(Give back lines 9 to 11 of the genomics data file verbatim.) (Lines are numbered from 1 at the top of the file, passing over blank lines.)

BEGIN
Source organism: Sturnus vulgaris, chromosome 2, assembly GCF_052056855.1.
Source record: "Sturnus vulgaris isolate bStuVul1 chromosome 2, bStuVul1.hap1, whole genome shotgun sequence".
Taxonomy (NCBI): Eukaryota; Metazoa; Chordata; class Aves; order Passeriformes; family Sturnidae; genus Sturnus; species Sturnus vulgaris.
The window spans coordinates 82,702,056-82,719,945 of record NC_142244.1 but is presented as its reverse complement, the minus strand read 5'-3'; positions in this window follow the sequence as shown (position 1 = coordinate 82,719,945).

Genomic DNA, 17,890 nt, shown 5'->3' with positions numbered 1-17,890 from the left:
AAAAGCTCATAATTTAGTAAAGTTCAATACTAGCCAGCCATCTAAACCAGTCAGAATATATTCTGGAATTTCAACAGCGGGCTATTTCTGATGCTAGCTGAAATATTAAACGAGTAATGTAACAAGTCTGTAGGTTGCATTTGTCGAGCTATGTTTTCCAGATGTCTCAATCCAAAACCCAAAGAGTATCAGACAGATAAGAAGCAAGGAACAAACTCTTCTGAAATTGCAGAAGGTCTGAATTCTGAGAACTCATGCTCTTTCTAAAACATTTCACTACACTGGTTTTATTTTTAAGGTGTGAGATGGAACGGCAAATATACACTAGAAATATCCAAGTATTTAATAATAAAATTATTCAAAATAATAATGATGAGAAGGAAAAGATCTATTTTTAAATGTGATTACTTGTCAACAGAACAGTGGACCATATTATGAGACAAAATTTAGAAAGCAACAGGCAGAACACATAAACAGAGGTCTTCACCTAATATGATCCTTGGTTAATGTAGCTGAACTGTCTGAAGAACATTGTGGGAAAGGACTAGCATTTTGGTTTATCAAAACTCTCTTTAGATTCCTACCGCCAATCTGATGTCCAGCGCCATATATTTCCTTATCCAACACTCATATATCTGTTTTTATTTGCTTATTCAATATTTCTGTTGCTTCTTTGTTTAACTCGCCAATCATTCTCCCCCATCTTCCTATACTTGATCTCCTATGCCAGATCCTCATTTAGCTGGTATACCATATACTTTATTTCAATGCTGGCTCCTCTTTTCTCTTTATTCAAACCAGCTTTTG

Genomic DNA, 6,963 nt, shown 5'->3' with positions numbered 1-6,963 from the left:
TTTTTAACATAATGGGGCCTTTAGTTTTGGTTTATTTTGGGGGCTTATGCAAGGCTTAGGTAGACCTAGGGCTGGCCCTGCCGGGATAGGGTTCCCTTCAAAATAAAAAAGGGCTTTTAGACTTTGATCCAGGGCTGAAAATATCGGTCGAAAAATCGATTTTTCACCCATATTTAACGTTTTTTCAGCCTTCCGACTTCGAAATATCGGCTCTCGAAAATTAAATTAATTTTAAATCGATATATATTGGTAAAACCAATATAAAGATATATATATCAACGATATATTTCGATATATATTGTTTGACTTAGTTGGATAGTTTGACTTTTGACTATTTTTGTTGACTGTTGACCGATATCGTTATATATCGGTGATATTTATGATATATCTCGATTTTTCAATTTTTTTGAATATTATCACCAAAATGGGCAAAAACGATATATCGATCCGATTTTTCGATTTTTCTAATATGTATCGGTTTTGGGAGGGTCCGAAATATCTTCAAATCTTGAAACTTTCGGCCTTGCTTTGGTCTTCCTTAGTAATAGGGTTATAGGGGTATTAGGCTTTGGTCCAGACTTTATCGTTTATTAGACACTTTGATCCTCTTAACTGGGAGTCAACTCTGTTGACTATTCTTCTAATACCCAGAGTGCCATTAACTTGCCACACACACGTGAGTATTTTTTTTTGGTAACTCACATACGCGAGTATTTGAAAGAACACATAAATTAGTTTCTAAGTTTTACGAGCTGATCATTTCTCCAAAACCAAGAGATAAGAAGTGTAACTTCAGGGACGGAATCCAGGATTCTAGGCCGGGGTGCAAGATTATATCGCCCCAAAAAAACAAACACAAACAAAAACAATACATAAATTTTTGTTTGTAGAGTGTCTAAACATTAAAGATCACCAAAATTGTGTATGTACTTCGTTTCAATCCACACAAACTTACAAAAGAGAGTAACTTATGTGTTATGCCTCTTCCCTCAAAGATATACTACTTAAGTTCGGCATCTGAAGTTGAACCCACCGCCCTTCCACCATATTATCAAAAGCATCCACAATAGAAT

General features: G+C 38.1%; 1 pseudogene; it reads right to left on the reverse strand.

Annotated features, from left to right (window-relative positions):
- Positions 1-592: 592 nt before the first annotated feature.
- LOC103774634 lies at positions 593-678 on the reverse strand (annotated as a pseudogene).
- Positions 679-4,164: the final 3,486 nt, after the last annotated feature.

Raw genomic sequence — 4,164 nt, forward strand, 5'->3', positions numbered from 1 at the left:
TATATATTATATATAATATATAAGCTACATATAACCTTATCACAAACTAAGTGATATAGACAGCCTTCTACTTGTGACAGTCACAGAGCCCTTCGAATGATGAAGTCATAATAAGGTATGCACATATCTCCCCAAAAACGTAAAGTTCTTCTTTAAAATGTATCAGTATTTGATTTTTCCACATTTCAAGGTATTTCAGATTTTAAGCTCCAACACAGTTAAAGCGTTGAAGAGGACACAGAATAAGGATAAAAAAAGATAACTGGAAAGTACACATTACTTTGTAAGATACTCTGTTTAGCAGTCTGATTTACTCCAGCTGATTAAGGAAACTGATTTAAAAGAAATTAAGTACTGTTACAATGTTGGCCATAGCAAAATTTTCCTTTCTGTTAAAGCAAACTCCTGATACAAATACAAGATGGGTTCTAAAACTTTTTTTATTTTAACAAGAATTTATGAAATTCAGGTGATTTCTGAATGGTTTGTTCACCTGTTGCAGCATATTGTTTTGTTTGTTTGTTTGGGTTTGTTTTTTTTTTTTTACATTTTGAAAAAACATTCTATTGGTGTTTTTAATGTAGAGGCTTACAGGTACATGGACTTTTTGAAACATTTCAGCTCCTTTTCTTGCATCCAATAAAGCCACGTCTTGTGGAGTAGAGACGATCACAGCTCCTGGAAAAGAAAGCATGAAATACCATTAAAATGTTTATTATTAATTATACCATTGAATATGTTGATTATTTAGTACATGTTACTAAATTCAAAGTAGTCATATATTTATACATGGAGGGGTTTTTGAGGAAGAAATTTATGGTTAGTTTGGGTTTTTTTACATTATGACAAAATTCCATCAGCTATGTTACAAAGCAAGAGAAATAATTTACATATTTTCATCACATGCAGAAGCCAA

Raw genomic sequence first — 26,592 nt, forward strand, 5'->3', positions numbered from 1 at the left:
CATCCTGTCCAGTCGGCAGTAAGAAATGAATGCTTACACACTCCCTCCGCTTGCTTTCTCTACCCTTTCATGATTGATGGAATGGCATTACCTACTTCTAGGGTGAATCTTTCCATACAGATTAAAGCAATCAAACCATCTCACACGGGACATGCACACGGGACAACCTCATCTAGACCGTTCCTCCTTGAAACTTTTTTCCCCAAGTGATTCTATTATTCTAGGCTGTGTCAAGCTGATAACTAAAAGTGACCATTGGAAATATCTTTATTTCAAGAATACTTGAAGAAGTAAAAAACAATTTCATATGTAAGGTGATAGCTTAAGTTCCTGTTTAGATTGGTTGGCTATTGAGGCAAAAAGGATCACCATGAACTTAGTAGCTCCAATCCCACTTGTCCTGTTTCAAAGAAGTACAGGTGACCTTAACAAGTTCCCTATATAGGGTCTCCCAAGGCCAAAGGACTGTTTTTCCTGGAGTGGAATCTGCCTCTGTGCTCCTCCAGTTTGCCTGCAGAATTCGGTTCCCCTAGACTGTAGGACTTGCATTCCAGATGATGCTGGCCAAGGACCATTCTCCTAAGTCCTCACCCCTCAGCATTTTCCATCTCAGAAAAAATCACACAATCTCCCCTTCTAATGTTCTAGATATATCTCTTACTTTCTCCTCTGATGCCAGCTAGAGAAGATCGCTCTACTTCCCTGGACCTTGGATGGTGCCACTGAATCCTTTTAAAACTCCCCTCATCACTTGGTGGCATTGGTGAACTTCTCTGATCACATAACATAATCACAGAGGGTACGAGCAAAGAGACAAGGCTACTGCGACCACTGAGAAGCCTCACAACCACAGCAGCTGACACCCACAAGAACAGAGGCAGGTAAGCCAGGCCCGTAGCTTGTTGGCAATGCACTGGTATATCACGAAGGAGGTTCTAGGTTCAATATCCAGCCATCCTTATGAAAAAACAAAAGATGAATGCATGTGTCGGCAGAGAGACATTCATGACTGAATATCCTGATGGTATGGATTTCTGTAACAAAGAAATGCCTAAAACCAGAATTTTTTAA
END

General features: G+C 38.1%; 1 pseudogene; it reads right to left on the reverse strand.

Annotated features, from left to right (window-relative positions):
- Positions 1-592: 592 nt before the first annotated feature.